Jack Nicklaus. The iconic name is forever linked to golf. 18 majors. Rightfully heralded as one of the very best–if not the best.
I’m a fan of a celebrity’s “Letter To My Younger Self” as they offer sage, mature advice to themselves at an important life-changing precocious age. Singer Brad Paisley’s “If I Could Write A Letter to Me” is a nice listen and reminder of how we’ve survived those confusing early years.
Anyway, Nicklaus writes a terrific piece for The Players’ Tribune outlining important milestones as he talks to his 10-year-old self. He’s especially complimentary to rival and friend Arnold Palmer.
On his first swings…Let your feet feel free. Take the club back, but take it back with power — let your right elbow go loose, channel some of that baseball strength you’ve built up — pause for a split second at the top, and then just unload.
It’s going to feel great. It’s going to feel natural. It’s going to feel right.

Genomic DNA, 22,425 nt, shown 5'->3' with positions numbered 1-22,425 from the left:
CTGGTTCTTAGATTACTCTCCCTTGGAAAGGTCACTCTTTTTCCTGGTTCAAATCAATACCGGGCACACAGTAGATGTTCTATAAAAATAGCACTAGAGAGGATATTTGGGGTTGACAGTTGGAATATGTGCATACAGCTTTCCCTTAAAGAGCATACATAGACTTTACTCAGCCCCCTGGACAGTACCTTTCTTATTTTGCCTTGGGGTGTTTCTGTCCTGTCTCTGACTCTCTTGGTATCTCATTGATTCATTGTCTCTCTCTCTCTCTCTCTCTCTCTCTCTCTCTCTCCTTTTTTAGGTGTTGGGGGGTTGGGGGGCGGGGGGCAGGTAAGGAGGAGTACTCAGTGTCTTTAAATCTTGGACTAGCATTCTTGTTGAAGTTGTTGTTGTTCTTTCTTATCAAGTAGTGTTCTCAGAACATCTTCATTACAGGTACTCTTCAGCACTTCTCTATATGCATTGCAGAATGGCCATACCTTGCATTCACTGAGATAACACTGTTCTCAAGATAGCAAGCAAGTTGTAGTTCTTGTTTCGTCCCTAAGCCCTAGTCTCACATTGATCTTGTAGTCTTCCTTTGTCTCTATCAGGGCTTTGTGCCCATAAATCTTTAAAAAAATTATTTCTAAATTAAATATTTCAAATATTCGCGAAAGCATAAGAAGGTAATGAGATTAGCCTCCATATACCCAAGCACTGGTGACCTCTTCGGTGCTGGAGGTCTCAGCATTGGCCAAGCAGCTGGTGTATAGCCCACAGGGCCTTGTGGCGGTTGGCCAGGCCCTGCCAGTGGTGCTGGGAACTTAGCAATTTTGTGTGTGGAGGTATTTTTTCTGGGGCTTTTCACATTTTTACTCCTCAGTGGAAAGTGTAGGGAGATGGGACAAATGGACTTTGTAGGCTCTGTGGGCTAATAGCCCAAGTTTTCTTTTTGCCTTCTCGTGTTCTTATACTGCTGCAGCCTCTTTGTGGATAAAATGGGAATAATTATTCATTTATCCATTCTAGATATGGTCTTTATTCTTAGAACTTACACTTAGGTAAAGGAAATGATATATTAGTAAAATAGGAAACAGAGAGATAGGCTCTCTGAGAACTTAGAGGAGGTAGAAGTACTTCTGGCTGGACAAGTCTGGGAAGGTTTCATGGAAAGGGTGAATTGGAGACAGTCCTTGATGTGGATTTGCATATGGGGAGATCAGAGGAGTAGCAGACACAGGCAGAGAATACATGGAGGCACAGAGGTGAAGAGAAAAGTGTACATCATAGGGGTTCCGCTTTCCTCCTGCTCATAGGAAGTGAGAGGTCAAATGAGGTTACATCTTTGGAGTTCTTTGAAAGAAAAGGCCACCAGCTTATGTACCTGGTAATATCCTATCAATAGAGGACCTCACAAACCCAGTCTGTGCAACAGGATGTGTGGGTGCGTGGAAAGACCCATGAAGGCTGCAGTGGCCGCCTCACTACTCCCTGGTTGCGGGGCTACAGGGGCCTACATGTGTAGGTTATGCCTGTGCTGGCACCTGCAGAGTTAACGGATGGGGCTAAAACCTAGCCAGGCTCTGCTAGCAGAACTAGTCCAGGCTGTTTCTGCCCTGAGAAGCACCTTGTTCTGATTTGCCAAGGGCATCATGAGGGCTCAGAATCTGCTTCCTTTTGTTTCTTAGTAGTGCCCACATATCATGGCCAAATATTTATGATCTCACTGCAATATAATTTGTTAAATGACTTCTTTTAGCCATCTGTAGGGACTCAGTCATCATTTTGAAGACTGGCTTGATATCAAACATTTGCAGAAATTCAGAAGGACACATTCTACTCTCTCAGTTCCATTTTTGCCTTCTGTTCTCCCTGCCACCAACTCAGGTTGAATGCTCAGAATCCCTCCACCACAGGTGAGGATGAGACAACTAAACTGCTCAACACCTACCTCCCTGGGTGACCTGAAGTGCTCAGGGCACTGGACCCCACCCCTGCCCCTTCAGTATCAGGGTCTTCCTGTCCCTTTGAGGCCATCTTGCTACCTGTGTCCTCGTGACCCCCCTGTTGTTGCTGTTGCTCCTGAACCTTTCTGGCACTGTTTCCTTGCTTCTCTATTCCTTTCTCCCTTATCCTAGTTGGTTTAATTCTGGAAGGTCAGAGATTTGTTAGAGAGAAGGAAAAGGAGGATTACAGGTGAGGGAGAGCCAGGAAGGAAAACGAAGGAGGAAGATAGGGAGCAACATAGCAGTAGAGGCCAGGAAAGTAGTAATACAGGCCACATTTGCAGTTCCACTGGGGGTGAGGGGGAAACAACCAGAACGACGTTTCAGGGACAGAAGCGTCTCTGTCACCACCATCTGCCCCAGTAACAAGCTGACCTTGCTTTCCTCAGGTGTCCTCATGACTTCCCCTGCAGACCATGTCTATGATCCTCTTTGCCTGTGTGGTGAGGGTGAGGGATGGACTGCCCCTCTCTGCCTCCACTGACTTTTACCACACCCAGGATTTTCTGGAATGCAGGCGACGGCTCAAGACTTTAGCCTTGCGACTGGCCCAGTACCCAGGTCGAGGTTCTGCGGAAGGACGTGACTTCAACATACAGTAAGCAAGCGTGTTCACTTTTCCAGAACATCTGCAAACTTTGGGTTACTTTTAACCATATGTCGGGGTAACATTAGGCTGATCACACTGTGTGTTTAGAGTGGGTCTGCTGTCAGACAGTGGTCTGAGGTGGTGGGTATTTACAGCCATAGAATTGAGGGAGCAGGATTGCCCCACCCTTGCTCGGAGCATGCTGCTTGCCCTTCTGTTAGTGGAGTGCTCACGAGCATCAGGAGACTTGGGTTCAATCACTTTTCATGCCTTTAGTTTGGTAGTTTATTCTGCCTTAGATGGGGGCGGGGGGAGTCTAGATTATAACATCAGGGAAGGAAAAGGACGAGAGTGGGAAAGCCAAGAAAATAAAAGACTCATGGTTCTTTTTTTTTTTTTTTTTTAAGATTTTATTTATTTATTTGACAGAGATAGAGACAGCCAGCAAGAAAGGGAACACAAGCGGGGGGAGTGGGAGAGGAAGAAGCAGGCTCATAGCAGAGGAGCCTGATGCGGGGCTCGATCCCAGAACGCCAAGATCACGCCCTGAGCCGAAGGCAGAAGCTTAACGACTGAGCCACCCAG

On first witnessing Palmer (who was 25 at the time):
You’ll see a figure on the range. He’s around your height, but he’s just … bigger. His forearms look like tree branches, his legs like stumps. He’ll be pinging iron after iron. Stingers. Rockets.
The rain will start coming down sideways. He won’t even look up.
Go sit. Watch him. Take it in.
“Oh, that guy on the range?” they’ll say.
“That’s our defending champion, Arnold Palmer.”
He’ll beat you that week. The same way he beat an entire field of the country’s best at the U.S Amateur a few months before. He’s a spectacular player. A gentleman. You’ll cross paths a few more times here and there over the next couple of years. Every time, his swing will blow you away. It won’t be for a few more years until you really get a chance to measure up to him.
So, Jack, when you get out there today with Dad, try and remember some of this. Don’t forget to let that elbow go loose. Don’t forget to give Barbara a call. Don’t forget to go to dinner with Arnie.
And most of all, don’t forgive to give back.
The game will give you so much. But what you give in return, that’s how you want to be remembered.
It’s worthy of your time.